Thankfully, most of us that train in the Filipino Martial Arts (or Silat, etc.) do not have to employ our skills in life and death matters. That does not change the fact that we should train and mentally prepare ourselves for these situations. Many of us have had to utilize our skills in less than life threatening situations, and a large number of us know people that have found themselves in mortal danger.
I wanted to convey a couple of "personal" instances where all constraints were off and lethal force was warranted - if not justified. Many of you know that my father's side of the family lives on or near White Earth reservation in Minnesota. The open hostility that exists between the "whites" and "natives" is scary at best and horrifying at worst. It is even worse on and near other reservations.
Around two years ago one of my young cousins was walking home by himself. He was an extremely large kid around 6'4 and 245 lbs of muscle. He was 16 at the time. He is also very obviously "Indian" in appearance. On the way home he was jumped by a number of guys. The beat him with bats, crow bars, and chains. They then drug him behind their truck/car to the railroad tracks. They put him on the tracks for the oncoming trains to finish their work. Luckily a passerby saw him and drug him off the tracks seconds before the train got there. He is now faced with a life time of handicaps and mental disorders. The attack was precipitated for no other reason than he was "Indian."
Another cousin was leaving a local casino and was blindsided by a bat to his temple. He now suffers constant migraines and is blind in one eye. The two incidents happened within a few weeks of each other.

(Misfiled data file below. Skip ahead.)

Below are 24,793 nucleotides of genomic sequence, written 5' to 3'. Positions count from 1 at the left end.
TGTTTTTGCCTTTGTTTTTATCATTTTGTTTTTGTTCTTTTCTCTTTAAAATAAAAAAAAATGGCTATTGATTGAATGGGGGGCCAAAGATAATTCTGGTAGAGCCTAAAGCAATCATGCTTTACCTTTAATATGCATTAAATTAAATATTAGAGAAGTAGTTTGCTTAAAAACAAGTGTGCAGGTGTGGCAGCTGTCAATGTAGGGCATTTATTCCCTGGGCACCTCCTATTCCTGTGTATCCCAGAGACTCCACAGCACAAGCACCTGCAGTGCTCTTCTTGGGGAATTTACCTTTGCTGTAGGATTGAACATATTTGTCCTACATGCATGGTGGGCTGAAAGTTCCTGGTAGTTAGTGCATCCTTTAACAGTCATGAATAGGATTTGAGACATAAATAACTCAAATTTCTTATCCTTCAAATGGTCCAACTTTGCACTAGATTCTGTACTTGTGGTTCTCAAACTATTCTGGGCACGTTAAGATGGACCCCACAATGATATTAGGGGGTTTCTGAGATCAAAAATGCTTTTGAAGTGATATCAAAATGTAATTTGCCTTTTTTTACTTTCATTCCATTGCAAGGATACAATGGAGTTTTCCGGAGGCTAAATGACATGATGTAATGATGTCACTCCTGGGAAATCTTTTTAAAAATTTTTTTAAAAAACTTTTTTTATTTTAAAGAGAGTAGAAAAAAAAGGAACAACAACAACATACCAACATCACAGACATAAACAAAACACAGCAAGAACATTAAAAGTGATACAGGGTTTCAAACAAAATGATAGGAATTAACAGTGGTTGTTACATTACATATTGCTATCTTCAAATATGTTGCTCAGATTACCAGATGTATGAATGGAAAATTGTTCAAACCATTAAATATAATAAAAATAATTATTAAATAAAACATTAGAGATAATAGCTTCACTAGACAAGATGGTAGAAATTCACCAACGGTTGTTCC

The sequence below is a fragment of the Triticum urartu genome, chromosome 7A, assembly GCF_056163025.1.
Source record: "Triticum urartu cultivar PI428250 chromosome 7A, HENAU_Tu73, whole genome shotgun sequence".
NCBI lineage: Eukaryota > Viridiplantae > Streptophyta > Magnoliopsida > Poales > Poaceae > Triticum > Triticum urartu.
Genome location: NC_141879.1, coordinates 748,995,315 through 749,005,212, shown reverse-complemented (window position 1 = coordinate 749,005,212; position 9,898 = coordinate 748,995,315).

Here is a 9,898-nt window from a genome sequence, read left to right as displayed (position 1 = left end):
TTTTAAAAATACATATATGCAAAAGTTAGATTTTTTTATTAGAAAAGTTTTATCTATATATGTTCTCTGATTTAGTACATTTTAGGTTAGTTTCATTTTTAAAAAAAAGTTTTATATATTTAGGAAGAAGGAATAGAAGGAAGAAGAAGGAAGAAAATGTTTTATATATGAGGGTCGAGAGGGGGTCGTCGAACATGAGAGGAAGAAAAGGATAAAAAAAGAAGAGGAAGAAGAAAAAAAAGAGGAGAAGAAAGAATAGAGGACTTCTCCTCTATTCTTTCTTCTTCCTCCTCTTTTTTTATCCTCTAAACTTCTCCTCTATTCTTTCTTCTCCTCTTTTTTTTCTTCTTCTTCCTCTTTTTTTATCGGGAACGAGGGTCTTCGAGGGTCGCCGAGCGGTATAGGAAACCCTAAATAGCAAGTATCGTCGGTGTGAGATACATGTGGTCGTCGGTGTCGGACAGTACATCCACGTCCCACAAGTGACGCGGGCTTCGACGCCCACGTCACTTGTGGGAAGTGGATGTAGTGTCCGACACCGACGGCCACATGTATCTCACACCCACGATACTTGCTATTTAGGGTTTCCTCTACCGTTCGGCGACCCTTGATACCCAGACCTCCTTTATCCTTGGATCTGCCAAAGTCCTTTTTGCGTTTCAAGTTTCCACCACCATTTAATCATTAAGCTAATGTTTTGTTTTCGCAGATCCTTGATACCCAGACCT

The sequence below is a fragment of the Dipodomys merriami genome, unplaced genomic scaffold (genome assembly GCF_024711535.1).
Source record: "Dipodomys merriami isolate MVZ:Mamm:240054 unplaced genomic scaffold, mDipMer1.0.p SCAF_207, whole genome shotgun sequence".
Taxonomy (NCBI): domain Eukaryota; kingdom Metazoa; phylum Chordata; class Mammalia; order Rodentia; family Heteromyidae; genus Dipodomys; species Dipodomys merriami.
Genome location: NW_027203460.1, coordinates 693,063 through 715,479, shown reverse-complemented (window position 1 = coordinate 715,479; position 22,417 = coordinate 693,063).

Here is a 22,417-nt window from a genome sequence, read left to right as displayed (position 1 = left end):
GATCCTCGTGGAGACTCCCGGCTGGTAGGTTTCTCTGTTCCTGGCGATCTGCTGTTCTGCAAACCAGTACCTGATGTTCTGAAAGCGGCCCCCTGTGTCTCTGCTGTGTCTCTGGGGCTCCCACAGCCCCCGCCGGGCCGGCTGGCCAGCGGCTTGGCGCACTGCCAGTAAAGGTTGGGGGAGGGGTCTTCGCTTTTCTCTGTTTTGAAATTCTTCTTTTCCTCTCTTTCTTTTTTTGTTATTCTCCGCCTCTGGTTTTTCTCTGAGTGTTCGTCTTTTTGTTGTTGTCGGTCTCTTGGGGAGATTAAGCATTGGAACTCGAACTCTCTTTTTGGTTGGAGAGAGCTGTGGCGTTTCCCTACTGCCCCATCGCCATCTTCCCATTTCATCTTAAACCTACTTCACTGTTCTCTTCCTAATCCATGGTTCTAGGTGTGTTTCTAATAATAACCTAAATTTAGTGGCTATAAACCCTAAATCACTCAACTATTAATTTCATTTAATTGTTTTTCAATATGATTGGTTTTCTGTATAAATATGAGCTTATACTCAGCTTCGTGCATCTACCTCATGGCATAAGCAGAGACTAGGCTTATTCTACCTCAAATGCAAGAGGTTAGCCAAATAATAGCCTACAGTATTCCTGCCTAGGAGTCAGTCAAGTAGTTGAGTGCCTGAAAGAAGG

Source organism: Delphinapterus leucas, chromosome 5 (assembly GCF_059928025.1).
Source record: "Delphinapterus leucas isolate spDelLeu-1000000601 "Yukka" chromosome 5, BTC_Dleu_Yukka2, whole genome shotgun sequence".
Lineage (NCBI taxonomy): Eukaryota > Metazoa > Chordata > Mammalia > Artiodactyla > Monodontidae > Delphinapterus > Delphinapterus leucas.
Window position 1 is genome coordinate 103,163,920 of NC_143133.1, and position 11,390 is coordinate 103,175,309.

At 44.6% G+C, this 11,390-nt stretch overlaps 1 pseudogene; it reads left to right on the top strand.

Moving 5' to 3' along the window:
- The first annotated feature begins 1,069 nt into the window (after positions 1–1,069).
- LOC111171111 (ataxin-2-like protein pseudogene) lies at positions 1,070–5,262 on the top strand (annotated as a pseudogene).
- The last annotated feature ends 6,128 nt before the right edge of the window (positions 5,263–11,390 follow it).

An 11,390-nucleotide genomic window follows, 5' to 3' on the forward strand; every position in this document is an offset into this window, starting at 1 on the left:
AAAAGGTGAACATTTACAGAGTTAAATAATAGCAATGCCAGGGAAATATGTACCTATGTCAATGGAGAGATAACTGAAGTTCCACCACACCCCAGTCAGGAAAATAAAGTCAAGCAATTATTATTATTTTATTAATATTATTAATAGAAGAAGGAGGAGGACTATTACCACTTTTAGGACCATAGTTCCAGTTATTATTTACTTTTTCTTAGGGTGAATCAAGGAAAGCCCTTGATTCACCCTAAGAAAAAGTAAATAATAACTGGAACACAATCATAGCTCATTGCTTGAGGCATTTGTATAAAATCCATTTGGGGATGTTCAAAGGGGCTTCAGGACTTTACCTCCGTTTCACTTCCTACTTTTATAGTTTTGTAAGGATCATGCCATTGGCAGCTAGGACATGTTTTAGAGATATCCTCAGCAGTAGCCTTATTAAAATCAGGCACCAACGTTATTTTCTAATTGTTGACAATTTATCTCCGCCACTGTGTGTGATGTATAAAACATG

Yet another (female) cousin had apparently stolen a "white" girl's boyfriend. A group of around one dozen people showed up at her house and began destroying all of the vehicles that were there. My brother was staying down the street with another relative. They grabbed a couple of clubs and headed out their door to investigate. They were greeted with a loaded rifle aimed at their heads. My brother instantly recognized the threat, and turned around to leave - forcefully keeping our relatives head turned back towards his house. My brother later related to me how it was a feeling he never wanted to experience again; having a rifle trained on the back of his head.
The point is no matter how unlikely it may seem, there are instances that we must steel ourselves to meet. Probably the most important aspect of these situations is awareness - being aware of impending danger and working to prevent it. In the first case, the first couple of hits were to the back of my cousins head so he was less able to fight back. The same in the second. Could any of us engaged our skills and techniques to dispatch the attackers? Regardless, we must train for these situations and more.